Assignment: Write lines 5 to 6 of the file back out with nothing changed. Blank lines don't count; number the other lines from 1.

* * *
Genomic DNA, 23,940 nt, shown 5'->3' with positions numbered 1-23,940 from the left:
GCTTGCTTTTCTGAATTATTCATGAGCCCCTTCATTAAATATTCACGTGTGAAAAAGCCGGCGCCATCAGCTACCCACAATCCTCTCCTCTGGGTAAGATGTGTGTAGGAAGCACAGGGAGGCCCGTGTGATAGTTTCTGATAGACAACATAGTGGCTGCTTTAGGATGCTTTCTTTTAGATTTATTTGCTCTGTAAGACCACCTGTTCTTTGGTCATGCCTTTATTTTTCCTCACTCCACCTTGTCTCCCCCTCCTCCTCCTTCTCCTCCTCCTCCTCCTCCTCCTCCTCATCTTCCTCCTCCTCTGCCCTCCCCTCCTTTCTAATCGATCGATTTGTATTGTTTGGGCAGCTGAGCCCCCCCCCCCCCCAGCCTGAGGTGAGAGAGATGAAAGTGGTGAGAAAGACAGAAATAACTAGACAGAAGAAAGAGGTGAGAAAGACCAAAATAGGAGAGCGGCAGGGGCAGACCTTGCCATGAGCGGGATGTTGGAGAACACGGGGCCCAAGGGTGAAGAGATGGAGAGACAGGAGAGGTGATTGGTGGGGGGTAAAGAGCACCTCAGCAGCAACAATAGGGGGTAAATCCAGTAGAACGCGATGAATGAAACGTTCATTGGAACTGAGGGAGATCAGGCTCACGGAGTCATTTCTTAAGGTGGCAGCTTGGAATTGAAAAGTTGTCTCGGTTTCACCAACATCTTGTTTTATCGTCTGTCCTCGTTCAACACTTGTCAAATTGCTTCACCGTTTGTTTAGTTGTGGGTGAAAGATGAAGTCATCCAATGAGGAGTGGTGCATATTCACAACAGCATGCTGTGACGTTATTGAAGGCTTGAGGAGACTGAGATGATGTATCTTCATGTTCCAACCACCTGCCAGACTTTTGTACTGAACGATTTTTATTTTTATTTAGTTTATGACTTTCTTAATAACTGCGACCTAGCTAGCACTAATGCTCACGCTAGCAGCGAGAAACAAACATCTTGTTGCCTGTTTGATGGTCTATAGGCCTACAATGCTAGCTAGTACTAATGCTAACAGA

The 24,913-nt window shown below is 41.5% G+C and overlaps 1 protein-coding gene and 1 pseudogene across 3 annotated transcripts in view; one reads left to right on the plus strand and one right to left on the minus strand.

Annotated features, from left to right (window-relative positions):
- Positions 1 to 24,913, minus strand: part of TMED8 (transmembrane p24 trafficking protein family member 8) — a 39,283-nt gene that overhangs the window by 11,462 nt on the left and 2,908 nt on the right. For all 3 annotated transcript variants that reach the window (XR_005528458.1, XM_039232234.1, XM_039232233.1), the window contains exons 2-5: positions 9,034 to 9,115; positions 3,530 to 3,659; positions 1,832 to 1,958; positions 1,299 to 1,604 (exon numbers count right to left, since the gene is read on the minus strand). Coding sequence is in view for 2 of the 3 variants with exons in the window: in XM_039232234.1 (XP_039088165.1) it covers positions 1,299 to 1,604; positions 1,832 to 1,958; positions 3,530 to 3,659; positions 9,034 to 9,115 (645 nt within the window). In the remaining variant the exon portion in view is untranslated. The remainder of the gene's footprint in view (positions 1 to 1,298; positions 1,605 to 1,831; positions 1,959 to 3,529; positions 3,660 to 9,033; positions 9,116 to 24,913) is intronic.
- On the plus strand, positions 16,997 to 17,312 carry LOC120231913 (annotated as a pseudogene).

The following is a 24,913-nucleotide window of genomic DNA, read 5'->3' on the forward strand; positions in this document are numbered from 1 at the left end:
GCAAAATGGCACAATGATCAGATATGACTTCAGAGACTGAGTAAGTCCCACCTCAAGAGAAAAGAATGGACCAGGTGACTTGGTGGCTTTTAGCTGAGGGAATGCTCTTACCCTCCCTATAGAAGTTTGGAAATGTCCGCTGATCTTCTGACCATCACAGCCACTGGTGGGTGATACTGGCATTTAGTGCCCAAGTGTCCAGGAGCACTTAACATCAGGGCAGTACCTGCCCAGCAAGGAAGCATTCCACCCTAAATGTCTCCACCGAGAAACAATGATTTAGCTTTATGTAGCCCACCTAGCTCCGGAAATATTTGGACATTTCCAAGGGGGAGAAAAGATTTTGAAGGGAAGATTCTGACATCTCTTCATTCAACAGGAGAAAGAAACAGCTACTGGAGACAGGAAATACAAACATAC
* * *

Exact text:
- Positions 1 to 24,913, minus strand: part of TMED8 (transmembrane p24 trafficking protein family member 8) — a 39,283-nt gene that overhangs the window by 11,462 nt on the left and 2,908 nt on the right. For all 3 annotated transcript variants that reach the window (XR_005528458.1, XM_039232234.1, XM_039232233.1), the window contains exons 2-5: positions 9,034 to 9,115; positions 3,530 to 3,659; positions 1,832 to 1,958; positions 1,299 to 1,604 (exon numbers count right to left, since the gene is read on the minus strand). Coding sequence is in view for 2 of the 3 variants with exons in the window: in XM_039232234.1 (XP_039088165.1) it covers positions 1,299 to 1,604; positions 1,832 to 1,958; positions 3,530 to 3,659; positions 9,034 to 9,115 (645 nt within the window). In the remaining variant the exon portion in view is untranslated. The remainder of the gene's footprint in view (positions 1 to 1,298; positions 1,605 to 1,831; positions 1,959 to 3,529; positions 3,660 to 9,033; positions 9,116 to 24,913) is intronic.
- On the plus strand, positions 16,997 to 17,312 carry LOC120231913 (annotated as a pseudogene).